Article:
I always struggled with the reality of poverty in a country with such abundance. Why, I wondered, are some people so persistently poor? Why isn’t there enough food, enough money … just enough, for everyone? 

As my understanding of the world has grown, I’ve discovered some answers. It’s why I love what our founder Wendi C. Thomas often says: “Poverty isn’t an accident; it’s a robbery.” 

That phrase acknowledges the structural and cultural inequities that create and keep people in poverty, the many ways that low-wealth people are exploited by those with power. It points away from imagined failings in people and toward things like the lack of affordable housing, payday lending and under-resourced schools. 

Our worker and labor reporter Brittany Brown had a conversation with Shelby County District Attorney Steve Mulroy that illustrates other ways low-wealth people are robbed. The DA has revived the office’s Economic Crimes Unit, aiming to refocus it on wage theft, job misclassification and other forms of worker exploitation. 

In Brittany’s piece, Mulroy shared his vision for the unit and why he wanted to restart it. More practically, it laid out how workers can access its power, naming what exploitation might look like: minimum wage violations, overtime violations, illegal deductions, misclassifying employees as contractors to avoid paying benefits. 

These crimes most often happen to those in low-wage industries, which are mostly made up of women, people of color and immigrants. 

As Mulroy suggests in the interview, this isn’t a small problem. A 2021 report by the Economic Policy Institute showed that nationally more than $3 billion in stolen wages were recovered for workers between 2017 and 2020. That’s considered a small portion of the wages stolen. And it can happen in major companies. A 2018 report by Good Jobs First and the Jobs With Justice Education Fund ranked FedEx second to only Walmart in its list of parent companies with the largest cumulative wage theft penalty totals. The amount was north of $500,000,000.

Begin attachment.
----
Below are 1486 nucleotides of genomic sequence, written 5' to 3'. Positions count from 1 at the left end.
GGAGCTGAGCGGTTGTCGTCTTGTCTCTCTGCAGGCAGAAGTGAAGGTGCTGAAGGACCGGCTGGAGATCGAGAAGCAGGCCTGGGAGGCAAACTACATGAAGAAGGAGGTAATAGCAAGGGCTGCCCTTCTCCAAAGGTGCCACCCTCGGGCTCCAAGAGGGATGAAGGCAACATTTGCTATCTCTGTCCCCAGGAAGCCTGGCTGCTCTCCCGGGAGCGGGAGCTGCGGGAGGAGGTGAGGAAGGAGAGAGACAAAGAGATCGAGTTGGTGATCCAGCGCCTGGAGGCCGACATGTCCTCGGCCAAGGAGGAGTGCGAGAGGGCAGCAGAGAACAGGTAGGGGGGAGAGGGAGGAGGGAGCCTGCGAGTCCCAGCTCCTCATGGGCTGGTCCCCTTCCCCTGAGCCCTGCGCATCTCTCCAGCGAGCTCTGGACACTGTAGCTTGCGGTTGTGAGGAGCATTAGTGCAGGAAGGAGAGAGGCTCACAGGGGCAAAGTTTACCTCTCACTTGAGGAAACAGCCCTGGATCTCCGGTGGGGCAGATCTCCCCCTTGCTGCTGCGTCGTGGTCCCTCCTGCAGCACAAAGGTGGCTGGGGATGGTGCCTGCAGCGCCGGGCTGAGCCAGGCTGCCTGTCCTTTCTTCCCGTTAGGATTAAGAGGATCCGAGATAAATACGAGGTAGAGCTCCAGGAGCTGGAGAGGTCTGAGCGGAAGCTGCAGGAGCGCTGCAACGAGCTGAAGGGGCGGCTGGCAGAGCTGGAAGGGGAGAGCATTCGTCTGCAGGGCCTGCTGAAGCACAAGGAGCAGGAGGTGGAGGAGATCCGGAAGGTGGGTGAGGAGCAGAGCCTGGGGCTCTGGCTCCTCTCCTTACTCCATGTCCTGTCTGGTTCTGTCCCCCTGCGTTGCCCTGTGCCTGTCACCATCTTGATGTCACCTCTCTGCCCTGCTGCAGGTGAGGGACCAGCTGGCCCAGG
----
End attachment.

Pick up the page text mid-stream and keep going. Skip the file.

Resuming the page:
Yet even smaller amounts can cause great harm, the report points out. “Consider a full-time, minimum wage worker earning the federal minimum wage of $7.25 an hour who works just 15 minutes “off the clock” before and after their shift every day. That extra half-hour of unpaid work each day represents a loss to the worker (and a gain to the employer) of around $1,400 per year, including the overtime premiums they should have been paid. That’s nearly 10% of their annual earnings lost to their employer that can’t be used for utilities, groceries, rent or other necessities.”

Mulroy considers the unit part of his mission to rebuild trust in the DA’s office, particularly among those most vulnerable in the community. He shows a willingness to look at what makes a complaint about an employer a violation of law. A crime. A robbery. 

It is part of our work, too, to look at these crimes. We’ll keep asking questions about why some have and others don’t. We know there is enough for everyone, there are just some people taking more than their share and you should know who they are. 

As Wendi also says, “Good journalism targets the thieves.”

Adrienne Johnson Martin is executive editor of MLK50: Justice Through Journalism. Contact her at adrienne.martin@mlk50.com

This story is brought to you by MLK50: Justice Through Journalism, a nonprofit newsroom focused on poverty, power and policy in Memphis. Support independent journalism by making a tax-deductible donation today. MLK50 is also supported by these generous donors.

Got a story idea, a tip or feedback? Send an email to info@mlk50.com.